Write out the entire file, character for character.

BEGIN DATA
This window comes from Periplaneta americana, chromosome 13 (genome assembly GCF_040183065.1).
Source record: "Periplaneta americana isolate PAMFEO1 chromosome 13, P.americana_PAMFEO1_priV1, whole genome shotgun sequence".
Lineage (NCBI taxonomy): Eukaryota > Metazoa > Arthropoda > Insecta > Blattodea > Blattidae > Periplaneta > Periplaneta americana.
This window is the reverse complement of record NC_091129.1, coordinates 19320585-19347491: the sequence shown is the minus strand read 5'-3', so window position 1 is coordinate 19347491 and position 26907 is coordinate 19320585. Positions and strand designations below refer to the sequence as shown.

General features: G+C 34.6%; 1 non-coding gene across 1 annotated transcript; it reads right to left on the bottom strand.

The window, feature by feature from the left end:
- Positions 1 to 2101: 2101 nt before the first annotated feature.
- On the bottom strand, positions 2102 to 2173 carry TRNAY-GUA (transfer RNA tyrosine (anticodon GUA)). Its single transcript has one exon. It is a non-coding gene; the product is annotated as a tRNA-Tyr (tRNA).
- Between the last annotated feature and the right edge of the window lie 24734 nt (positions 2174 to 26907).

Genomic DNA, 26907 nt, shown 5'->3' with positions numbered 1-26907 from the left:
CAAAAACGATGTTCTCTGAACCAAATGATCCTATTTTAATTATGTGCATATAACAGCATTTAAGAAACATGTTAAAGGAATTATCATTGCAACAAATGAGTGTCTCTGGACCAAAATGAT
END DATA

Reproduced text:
This window comes from Periplaneta americana, chromosome 13 (genome assembly GCF_040183065.1).
Source record: "Periplaneta americana isolate PAMFEO1 chromosome 13, P.americana_PAMFEO1_priV1, whole genome shotgun sequence".
Lineage (NCBI taxonomy): Eukaryota > Metazoa > Arthropoda > Insecta > Blattodea > Blattidae > Periplaneta > Periplaneta americana.
This window is the reverse complement of record NC_091129.1, coordinates 19320585-19347491: the sequence shown is the minus strand read 5'-3', so window position 1 is coordinate 19347491 and position 26907 is coordinate 19320585. Positions and strand designations below refer to the sequence as shown.

General features: G+C 34.6%; 1 non-coding gene across 1 annotated transcript; it reads right to left on the bottom strand.

The window, feature by feature from the left end:
- Positions 1 to 2101: 2101 nt before the first annotated feature.
- On the bottom strand, positions 2102 to 2173 carry TRNAY-GUA (transfer RNA tyrosine (anticodon GUA)). Its single transcript has one exon. It is a non-coding gene; the product is annotated as a tRNA-Tyr (tRNA).
- Between the last annotated feature and the right edge of the window lie 24734 nt (positions 2174 to 26907).

Genomic DNA, 26907 nt, shown 5'->3' with positions numbered 1-26907 from the left:
CAAAAACGATGTTCTCTGAACCAAATGATCCTATTTTAATTATGTGCATATAACAGCATTTAAGAAACATGTTAAAGGAATTATCATTGCAACAAATGAGTGTCTCTGGACCAAAATGAT